Public service announcement: Don’t drink the Koolaid® (google Jonestown mass suicide) Cyanide Toxicity
After a lecture today with our fantastic Maimo paramedics today, Dr. Lobel had insightful and nuanced feedback regarding treatment of cyanide toxicity and the current REMAC protocol.
Typically, it is due to combustion of nitrogen containing polymers (think couches and kevlar)
Metallurgists, jewelers, and those working with electrolysis may have vats of liquid cyanide laying around; so, be wary.
IV nitroprusside can also cause cyanide toxicity, even when administered in therapeutic doses.
Also, apparently the hydrolysis of Amygdalin, which is present in cassava beans, peach pits, and apples seeds produces cyanide. So, depending on the quantity ingested, toxicity may become apparent. For the purposes of this POD, we will not go into the details of chronic CN toxicity.
Cyanide inhibits: superoxide dismutase, carbonic anydrase, CYTOCHROME OXIDASE, succinic acid dehydrogenase.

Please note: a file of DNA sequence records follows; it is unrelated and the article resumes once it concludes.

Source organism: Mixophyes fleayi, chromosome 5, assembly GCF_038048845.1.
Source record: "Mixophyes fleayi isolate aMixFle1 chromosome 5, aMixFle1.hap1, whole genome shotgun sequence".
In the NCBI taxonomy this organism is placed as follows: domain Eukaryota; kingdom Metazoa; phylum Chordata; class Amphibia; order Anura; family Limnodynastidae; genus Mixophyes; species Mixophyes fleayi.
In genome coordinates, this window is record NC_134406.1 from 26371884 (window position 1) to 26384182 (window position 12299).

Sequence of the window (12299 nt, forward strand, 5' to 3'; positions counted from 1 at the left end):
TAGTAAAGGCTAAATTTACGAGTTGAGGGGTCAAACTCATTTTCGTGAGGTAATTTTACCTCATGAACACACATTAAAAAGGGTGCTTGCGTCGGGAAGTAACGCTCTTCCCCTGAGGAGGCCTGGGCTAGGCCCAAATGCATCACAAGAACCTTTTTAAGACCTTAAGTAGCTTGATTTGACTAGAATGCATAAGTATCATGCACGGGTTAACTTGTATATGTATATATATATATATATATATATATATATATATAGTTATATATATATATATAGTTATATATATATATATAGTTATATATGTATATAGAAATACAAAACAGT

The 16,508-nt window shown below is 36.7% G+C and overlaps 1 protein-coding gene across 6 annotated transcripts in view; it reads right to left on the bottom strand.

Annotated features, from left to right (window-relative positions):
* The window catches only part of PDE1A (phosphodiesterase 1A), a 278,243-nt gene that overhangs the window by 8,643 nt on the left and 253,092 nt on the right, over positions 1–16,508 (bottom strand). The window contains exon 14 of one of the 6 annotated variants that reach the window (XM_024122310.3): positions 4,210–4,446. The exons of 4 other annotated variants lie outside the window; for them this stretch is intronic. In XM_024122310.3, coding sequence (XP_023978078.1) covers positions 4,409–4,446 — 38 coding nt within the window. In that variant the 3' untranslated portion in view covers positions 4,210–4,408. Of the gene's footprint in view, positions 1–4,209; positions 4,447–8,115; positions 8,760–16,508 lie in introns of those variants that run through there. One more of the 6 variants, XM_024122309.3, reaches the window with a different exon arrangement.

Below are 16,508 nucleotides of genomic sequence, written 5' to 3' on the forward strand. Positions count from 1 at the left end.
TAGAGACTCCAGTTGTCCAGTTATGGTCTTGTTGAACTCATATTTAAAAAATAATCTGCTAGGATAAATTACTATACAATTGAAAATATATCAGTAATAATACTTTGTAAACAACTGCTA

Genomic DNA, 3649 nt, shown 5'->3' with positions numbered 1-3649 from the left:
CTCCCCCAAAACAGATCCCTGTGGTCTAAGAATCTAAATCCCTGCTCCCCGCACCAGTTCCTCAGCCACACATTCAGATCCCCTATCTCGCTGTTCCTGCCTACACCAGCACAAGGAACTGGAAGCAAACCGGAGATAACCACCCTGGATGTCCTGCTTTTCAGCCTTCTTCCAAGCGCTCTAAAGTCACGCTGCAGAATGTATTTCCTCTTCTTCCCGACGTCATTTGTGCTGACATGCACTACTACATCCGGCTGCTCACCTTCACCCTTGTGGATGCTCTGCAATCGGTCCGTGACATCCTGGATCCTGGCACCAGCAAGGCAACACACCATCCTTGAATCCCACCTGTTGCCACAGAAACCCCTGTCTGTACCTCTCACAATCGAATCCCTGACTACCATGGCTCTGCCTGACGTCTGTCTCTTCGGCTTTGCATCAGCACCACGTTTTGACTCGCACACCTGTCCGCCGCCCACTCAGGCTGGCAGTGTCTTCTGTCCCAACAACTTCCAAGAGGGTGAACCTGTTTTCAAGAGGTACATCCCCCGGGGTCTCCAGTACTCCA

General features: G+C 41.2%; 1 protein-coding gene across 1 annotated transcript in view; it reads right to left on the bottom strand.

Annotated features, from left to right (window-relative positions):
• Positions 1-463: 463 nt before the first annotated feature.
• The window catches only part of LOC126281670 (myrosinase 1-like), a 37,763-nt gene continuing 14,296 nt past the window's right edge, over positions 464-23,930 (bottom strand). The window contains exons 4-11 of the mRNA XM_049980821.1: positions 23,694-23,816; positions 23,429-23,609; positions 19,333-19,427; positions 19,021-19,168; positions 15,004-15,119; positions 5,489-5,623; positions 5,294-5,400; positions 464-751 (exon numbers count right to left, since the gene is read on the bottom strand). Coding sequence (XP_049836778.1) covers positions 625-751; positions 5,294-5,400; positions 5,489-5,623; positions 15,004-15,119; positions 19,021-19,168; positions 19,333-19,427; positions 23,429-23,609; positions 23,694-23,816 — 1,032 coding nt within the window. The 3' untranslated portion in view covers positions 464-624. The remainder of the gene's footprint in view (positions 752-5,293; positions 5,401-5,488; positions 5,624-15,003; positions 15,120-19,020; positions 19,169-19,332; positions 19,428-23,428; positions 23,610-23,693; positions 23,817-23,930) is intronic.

Obviously, this causes inhibition of cellular metabolism, specifically the-critical-to-cellullar-survival Mitochondrion.
Unfortunately they are non-specific, and overlap with CO toxicity.
They can include:
Headache, anxiety, ams, lethargy
Progressing to the seizure, coma, death pathway
Any unexplained lactic acidosis > 8 mmol/dL, CN toxicity should be considered.
As per Goldfrank’s Emergency Toxicology, 74% of confirmed cyanide cases did not receive an appropriate antidote.
Past treatments included amyl nitrites (aka the “popper”), but this induces methemoglobinemia; therefore this should be avoided at all costs in a patient whose presumed exposure to cyanide gas could also be a concomitant carbon monoxide exposure.
Hydroxycobalamin is probably the best go to if you only have one antidote available because when administered IV, it directly binds CN with high avidity. Therefore, when CN concentration in the plasma decreases, the CN inside the cells equilibrates down the gradient and shifts CN out of the cells, restoring the mitochondrial electron transport chain.
This is where LOBEL’S ADVICE was really helpful:
Sodium thiosulfate is a useful adjunct because it recycles Cyano-met-Hgb to met-Hgb. It does not create more met-Hgb like the amyl-nitrites do. So, sodium thiosulfate can be safely administered along with cyanokit to create an additive effect.
Of note, there are numerous case reports of patients being pulled from fires in cardiac arrest who achieve ROSC only after cyanokit has been administered.
With that being said, I have a attached a case report from 1970 he gave me. It is a fantastic read and quite hilarious regarding the description of the patient’s tragic tattoos, so definitely give it 2 minutes.